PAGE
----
Rob Doyle wants to see your guts

Author, creative writing tutor and Red Line Book Festival Short Story Competition judge sets out what he is looking for in a story

Rob Doyle at the Edinburgh International Book Festival in 2016. Photograph:  Awakening/Getty Images

Rob Doyle at the Edinburgh International Book Festival in 2016. Photograph: Awakening/Getty Images


In Mao II, Don DeLillo’s novel about the replacement of literary fiction with terrorism as a means of altering ‘the inner life of the culture’ and making ‘raids on human consciousness’, one character professes his credo on the novel’s continuing relevance:

‘It’s a democratic shout. Anybody can write a great novel, one great novel, almost any amateur off the street… Some nameless drudge, some desperado with barely a nurtured dream can sit down and find his voice and luck out and just do it.’

If this is true of the novel, it’s even truer of the short story. Novels can take years to write. When embarking on that long trek, you have to marshal your time and energy whilst holding the whole thing in your head, remembering to foreshadow the revelation on page 211 with a hint back in the third chapter, and so on.

A short story, on the other hand, might be written in a week, or even a day. As a literary form, it really is open to everyone – there is nothing more democratic than the short story.

Let’s say you have three kids. Let’s say you live in constant dread that you won’t be able to make the rent or keep up the mortgage payments. Let’s say you work as a cook or a barmaid, an actuary or a teacher, a cashier at Lidl or a content censor at Facebook. Let’s say that much of the time you’re exhausted, frustrated, harried.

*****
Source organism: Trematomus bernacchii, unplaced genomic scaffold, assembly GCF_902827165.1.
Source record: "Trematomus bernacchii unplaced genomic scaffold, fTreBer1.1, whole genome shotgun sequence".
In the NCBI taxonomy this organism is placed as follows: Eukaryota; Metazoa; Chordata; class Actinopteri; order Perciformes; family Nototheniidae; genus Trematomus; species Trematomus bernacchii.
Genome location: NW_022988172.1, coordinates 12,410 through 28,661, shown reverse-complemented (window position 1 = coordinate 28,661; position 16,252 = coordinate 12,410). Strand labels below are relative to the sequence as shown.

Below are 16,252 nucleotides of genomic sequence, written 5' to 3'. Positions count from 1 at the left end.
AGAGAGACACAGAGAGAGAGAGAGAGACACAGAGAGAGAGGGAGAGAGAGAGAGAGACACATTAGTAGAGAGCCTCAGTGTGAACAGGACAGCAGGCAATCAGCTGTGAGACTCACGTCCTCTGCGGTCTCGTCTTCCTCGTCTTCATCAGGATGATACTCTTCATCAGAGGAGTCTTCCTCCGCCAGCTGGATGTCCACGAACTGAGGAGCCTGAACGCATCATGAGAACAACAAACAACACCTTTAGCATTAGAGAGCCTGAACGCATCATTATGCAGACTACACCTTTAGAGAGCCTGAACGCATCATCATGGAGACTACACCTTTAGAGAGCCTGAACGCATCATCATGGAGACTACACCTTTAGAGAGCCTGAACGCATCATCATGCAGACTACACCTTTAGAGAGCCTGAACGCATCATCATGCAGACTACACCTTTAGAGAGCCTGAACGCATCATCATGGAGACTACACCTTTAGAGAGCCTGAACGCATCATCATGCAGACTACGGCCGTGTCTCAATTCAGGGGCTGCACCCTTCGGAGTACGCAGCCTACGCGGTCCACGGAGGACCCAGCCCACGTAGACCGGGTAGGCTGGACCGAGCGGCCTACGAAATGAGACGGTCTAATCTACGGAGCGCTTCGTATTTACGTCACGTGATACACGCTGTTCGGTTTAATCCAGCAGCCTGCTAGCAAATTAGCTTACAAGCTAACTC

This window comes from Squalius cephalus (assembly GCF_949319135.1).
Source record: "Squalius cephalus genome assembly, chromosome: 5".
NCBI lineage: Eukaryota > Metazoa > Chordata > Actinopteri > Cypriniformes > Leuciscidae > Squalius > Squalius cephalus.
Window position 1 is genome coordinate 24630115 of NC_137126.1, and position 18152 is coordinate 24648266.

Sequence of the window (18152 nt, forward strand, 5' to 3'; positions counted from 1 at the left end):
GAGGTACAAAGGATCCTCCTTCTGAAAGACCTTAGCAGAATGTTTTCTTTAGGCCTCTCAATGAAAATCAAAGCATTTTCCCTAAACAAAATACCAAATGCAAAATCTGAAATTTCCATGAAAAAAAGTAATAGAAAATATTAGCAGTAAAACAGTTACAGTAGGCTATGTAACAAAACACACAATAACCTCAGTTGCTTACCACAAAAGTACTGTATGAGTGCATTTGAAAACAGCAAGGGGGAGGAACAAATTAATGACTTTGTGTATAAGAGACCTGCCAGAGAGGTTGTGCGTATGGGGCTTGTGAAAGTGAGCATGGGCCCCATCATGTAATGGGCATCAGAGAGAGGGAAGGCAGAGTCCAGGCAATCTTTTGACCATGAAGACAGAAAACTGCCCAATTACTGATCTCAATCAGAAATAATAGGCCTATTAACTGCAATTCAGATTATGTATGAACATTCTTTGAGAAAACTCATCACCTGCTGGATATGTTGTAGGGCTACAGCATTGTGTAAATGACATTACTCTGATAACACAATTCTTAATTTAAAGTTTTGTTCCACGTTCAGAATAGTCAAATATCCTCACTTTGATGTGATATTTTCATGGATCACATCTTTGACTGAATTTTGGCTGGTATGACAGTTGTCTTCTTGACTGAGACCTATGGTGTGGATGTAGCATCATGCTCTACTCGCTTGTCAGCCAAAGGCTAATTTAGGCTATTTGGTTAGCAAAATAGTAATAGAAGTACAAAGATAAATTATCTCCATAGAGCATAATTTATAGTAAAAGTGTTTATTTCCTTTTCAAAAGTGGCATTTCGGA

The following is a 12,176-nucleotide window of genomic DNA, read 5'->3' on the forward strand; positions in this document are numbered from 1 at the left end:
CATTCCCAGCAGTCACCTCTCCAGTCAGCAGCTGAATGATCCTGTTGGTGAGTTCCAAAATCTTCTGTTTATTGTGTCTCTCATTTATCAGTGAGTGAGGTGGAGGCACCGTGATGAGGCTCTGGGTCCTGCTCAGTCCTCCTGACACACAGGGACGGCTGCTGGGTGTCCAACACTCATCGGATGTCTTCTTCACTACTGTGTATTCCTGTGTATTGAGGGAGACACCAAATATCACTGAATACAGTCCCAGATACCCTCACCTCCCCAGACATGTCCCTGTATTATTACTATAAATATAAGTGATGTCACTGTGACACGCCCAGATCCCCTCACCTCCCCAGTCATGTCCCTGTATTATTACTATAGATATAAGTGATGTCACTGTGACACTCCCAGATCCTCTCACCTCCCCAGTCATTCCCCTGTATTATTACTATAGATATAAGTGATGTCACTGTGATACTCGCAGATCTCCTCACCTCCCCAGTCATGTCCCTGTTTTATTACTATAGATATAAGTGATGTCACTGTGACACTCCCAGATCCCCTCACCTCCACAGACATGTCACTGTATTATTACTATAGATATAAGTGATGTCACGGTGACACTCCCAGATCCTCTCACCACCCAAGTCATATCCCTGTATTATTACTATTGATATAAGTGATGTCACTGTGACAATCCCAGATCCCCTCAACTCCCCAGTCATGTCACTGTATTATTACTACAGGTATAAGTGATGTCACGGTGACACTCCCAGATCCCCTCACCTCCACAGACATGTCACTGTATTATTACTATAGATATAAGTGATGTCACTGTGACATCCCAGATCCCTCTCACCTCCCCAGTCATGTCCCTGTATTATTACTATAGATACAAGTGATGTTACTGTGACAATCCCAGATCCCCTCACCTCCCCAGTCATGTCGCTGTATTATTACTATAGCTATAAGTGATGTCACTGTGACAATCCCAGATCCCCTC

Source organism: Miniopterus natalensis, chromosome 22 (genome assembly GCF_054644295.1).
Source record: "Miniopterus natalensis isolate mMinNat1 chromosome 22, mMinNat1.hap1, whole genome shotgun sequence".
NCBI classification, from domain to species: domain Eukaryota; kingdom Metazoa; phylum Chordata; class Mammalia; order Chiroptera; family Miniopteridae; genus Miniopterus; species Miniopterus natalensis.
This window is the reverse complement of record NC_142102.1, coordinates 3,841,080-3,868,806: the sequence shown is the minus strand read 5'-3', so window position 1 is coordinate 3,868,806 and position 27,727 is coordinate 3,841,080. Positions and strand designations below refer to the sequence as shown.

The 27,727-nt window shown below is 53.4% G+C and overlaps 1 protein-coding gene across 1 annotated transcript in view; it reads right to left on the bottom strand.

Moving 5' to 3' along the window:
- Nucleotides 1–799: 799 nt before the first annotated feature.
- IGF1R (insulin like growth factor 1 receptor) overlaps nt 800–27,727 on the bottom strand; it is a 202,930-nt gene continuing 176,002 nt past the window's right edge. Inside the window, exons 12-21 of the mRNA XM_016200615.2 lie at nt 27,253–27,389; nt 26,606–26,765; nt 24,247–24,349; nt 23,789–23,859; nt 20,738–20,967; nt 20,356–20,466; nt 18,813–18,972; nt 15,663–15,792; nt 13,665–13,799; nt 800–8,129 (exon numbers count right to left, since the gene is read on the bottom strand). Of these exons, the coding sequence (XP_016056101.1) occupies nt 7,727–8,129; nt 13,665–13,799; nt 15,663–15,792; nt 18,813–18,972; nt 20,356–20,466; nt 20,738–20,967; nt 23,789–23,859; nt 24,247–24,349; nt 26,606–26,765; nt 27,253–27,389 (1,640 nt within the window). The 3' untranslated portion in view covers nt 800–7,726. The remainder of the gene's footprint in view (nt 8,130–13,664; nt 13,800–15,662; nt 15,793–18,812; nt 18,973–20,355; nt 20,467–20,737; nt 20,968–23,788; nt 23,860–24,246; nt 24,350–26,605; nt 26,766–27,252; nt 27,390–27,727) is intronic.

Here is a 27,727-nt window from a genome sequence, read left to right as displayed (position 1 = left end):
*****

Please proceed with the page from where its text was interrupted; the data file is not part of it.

You can still find the time and vigour to write a story. Put aside an hour each morning, maybe. Or even, with a thrill of malicious satisfaction, write on the job. Christ knows I’ve done it that way when I had to. If you work in an office, keep a document open where you can amass ideas and polish sentences, and minimise it whenever your supervisor walks past. If you work on a building site, keep a notebook or a printout in your pocket, and tinker with your paragraphs during downtime. Jot phrases and ideas in your phone.

Here’s another communality between writing novels and short stories: you can’t do either well unless you read plenty of the stuff. This is widely understood and perhaps obvious, but it bears repeating. I’d rather read fiction whose influences are blatant than fiction by someone who blatantly hasn’t read much of anything.

Seek out what excites you, and don’t be dismayed if the stuff that everyone enthuses about on social media does nothing for you. If you discover a writer you’re a little embarrassed or uncomfortable about being seen to admire, that’s probably a good sign. If a book makes you feel you’re in danger of being cancelled for thoughtcrime merely for reading it, that’s definitely promising – good writing wells up from the unconscious and from wounds, and it gets pretty problematic in there.

This October, I’ll be judging a short story competition for the Red Line Book Festival. What will I be looking for? I can’t really say until I’ve found it, but generally I respond to the same qualities in the great writers whose work I study as in the students to whom I teach creative writing at the University of Limerick: flair, truthfulness, audacity, wit, perversity, fervour, originality. Short story writers I admire, and can recommend as exemplars of the form’s potential, include the following: